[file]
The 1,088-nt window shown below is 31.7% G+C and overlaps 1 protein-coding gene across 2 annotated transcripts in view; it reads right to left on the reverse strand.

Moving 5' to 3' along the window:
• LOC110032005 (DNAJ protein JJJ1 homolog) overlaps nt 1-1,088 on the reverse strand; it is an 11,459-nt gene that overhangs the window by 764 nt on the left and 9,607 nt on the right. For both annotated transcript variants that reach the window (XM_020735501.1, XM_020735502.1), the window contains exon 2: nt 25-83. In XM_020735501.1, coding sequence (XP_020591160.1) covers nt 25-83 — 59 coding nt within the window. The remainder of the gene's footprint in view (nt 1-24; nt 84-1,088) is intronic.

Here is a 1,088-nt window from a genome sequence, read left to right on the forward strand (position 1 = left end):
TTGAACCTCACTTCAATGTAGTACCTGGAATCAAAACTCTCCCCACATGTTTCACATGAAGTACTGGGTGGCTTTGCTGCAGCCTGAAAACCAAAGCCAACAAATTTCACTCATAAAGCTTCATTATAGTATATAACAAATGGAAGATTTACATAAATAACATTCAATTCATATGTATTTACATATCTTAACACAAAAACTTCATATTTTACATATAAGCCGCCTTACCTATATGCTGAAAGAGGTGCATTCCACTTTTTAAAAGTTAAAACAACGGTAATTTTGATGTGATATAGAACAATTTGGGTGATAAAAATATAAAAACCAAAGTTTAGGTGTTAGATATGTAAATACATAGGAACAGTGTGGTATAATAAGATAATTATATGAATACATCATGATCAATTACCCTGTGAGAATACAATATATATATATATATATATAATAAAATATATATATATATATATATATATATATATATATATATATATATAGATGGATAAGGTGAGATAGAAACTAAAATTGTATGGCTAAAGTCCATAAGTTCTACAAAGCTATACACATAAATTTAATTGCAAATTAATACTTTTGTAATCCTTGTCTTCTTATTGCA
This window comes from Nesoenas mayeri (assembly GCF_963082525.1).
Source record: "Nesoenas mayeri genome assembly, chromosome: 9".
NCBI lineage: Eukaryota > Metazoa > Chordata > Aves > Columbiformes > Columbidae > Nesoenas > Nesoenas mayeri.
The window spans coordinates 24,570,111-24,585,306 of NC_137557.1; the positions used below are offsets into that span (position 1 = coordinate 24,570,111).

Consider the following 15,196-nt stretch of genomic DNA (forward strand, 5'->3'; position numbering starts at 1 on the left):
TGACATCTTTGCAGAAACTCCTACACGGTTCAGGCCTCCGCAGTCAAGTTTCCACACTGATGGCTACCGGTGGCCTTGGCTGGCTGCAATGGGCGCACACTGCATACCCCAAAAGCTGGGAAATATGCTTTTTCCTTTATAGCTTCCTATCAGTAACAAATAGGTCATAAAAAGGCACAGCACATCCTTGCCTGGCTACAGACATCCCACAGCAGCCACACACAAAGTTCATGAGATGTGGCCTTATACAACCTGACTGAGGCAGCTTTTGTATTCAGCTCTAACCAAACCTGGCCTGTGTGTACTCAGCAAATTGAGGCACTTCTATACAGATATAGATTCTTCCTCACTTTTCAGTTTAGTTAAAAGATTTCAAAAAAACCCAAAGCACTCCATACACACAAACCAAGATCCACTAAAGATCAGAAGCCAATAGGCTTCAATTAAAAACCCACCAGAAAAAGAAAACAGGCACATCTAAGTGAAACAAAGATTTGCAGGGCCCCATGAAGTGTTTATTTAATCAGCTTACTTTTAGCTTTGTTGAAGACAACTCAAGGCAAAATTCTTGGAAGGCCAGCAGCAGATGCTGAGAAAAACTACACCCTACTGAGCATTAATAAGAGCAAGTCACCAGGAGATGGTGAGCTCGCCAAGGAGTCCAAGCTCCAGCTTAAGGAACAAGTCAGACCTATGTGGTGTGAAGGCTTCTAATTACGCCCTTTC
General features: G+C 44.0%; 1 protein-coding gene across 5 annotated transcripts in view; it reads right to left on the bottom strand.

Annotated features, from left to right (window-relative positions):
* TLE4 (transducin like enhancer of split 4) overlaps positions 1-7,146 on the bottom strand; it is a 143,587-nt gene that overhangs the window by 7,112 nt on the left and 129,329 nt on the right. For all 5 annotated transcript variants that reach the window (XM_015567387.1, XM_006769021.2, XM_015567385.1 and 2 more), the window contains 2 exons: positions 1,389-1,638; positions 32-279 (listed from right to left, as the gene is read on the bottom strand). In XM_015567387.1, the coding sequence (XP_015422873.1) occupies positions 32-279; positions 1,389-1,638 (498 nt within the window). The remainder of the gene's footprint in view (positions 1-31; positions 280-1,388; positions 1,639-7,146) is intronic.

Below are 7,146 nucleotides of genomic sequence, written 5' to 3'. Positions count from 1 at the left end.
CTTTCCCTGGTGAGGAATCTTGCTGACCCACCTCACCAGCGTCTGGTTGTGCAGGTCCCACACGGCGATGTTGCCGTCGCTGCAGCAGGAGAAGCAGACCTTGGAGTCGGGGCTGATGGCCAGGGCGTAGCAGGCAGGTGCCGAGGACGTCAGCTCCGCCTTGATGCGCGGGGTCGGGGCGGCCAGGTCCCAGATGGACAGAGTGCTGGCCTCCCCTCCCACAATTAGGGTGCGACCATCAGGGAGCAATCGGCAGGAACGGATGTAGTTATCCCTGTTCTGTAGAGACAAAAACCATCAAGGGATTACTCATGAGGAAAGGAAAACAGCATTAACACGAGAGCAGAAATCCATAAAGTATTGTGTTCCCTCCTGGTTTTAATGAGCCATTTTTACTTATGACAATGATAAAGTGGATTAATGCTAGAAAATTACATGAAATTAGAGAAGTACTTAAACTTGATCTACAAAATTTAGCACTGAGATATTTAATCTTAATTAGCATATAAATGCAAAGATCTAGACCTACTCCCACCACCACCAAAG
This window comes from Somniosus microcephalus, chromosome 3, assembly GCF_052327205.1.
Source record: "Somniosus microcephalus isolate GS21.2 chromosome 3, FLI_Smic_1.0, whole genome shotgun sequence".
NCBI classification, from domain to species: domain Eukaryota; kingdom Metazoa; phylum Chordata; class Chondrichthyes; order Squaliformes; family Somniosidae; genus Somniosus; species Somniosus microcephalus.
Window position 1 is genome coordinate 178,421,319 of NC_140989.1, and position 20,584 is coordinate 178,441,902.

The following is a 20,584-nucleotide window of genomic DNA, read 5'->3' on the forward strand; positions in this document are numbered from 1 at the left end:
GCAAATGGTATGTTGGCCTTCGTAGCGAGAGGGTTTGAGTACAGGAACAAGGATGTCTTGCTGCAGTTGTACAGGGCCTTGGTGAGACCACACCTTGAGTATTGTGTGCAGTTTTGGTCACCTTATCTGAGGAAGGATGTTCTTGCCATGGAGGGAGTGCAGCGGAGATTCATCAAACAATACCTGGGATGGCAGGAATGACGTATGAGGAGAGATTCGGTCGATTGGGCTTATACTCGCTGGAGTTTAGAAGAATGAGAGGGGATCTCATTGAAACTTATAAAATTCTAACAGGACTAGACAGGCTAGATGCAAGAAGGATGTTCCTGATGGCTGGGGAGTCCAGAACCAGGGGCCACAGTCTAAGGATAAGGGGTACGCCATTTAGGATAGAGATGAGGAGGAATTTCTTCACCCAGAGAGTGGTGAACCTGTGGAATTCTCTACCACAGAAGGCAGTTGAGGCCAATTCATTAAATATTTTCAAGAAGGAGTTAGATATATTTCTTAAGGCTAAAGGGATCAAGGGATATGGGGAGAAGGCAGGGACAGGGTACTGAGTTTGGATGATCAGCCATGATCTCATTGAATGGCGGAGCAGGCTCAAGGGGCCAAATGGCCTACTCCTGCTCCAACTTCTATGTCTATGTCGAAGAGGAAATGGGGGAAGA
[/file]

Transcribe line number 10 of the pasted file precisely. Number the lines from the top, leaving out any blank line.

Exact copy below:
Consider the following 15,196-nt stretch of genomic DNA (forward strand, 5'->3'; position numbering starts at 1 on the left):